High Prevalence of Hepatitis B Virus Infection in the Age Range of 20-39 Years Old Individuals in Lome
Malewe Kolou1, 2, *, Gnatoulma Katawa3, Mounerou Salou2, Komlan Selom Gozo-Akakpo3, Sika Dossim2, Alexander Kwarteng4, Mireille Prince-David2
Identifiers and Pagination:Year: 2017
First Page: 1
Last Page: 7
Publisher Id: TOVJ-11-1
Article History:Received Date: 15/12/2015
Revision Received Date: 18/10/2016
Acceptance Date: 07/11/2016
Electronic publication date: 12/01/2017
Collection year: 2017
open-access license: This is an open access article licensed under the terms of the Creative Commons Attribution-Non-Commercial 4.0 International Public License (CC BY-NC 4.0) (https://creativecommons.org/licenses/by-nc/4.0/legalcode), which permits unrestricted, non-commercial use, distribution and reproduction in any medium, provided the work is properly cited.
Hepatitis B is a liver infection caused by the hepatitis B virus (HBV). It affects all women and men irrespective of age. Although sub-Saharan Africa is an area of high prevalence of this disease, data on the prevalence of acute and chronic HBV infections in this region remain to be widely documented.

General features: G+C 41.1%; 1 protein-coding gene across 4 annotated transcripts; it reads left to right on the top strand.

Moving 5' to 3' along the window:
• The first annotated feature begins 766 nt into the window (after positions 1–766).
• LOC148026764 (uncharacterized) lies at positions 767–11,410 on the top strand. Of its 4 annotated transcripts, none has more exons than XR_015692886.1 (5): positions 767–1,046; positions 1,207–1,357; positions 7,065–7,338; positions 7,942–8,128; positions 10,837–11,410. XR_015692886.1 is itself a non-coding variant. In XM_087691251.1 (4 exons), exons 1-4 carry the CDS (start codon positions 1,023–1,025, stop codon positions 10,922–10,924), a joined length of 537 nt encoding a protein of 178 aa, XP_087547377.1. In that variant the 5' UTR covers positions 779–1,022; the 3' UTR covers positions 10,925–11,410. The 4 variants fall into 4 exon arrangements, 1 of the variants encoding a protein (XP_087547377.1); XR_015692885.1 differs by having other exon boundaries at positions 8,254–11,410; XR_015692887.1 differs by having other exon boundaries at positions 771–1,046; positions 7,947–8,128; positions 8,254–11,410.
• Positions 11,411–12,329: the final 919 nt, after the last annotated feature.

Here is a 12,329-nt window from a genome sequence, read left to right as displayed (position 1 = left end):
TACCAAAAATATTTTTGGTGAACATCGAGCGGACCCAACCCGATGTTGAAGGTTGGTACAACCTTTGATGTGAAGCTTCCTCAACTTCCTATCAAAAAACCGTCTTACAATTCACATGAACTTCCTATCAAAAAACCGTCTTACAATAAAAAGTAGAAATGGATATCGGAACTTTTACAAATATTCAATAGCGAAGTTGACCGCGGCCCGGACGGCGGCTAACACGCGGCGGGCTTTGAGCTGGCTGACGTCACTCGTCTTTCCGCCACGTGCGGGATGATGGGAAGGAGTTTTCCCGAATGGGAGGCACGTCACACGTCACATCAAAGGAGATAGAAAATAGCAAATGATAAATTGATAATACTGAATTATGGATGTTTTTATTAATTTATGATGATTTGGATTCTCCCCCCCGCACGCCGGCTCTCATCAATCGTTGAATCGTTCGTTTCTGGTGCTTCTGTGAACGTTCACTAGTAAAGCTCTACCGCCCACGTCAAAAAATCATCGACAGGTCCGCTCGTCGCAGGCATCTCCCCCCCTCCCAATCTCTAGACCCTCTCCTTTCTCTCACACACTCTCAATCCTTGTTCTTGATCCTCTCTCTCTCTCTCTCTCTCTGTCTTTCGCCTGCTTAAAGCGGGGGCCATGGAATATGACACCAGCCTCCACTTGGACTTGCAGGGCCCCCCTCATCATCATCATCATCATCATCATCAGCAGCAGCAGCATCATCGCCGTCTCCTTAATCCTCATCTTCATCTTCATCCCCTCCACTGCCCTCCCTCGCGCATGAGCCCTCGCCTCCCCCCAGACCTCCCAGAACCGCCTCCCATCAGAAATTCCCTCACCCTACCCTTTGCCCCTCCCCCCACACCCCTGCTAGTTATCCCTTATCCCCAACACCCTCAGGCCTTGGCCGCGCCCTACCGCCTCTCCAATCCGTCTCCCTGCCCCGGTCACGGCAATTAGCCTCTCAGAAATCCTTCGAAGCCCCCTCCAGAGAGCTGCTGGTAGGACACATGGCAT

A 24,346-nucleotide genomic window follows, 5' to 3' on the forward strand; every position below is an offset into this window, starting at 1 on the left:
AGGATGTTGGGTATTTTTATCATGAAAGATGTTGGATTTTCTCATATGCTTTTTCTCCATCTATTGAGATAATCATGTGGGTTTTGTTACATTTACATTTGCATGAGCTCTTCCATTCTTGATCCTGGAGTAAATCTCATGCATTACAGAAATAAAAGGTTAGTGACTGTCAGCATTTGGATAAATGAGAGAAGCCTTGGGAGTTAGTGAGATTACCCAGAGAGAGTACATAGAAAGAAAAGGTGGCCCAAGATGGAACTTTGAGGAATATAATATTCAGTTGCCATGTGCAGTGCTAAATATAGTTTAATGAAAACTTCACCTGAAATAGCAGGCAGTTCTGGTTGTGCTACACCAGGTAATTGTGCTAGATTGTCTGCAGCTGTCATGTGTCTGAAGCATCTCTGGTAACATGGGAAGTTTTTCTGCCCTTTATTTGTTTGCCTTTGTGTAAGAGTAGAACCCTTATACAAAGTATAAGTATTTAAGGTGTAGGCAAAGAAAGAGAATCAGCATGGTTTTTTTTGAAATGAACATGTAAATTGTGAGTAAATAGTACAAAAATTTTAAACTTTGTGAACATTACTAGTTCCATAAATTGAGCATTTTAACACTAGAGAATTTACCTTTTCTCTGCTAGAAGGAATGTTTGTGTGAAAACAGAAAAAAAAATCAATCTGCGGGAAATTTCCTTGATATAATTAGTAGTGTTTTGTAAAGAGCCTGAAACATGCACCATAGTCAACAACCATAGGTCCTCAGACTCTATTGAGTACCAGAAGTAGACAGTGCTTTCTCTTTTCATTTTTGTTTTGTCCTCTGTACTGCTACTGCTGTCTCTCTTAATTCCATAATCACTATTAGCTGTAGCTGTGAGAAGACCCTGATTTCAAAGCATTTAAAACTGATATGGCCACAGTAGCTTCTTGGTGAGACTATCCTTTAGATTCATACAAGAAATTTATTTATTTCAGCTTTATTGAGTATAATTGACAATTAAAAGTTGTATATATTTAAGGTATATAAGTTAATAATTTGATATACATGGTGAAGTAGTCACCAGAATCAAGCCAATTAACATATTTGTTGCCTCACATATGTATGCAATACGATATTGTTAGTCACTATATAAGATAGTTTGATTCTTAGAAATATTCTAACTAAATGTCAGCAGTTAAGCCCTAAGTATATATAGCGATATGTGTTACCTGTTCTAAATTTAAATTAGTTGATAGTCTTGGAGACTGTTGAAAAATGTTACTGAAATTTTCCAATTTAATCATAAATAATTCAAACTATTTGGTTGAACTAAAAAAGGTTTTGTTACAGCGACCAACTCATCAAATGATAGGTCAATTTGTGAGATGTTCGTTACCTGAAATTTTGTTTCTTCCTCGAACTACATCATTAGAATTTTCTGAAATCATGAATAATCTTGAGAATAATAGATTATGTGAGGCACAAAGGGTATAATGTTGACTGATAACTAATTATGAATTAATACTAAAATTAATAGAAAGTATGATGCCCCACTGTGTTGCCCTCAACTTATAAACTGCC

This study aimed to investigate the prevalence of HBV in relation to age in Centre Hospitalier Universitaire Campus (CHU-C), one of the two teaching hospitals of Lome, Togo.
The present study is a cross-sectional study about the prevalence of hepatitis B surface antigen (HBsAg) carriage from 2009 to 2011. All study participants were screened for HBsAg at the Immunology laboratory of CHU Campus of Lome.
One thousand two hundred individuals were screened for HBsAg from 2009-2011. The overall prevalence of HBV infection was 19.08%. This prevalence was significantly higher in men (25.00%) than women (14.80%). The highest prevalence of HBV was observed in age range of 20-29 years and 30-39 years with respectively 26.33% and 21.67%. The lowest prevalence was 6.08%, found in people over 50 years. Concerning the clinical indication of the test, the prevalence during the clinical abnormalities related to liver (CARL) was the highest (26.21%), followed by the systematic screening (SS) with 20.25% while the pre-operative assessment (POA) showed the lowest prevalence with 5.56%.
The study shows the high prevalence of HBsAg carriage in young people. This could be used to enhance prevention and treatment of HBV infection in Togo.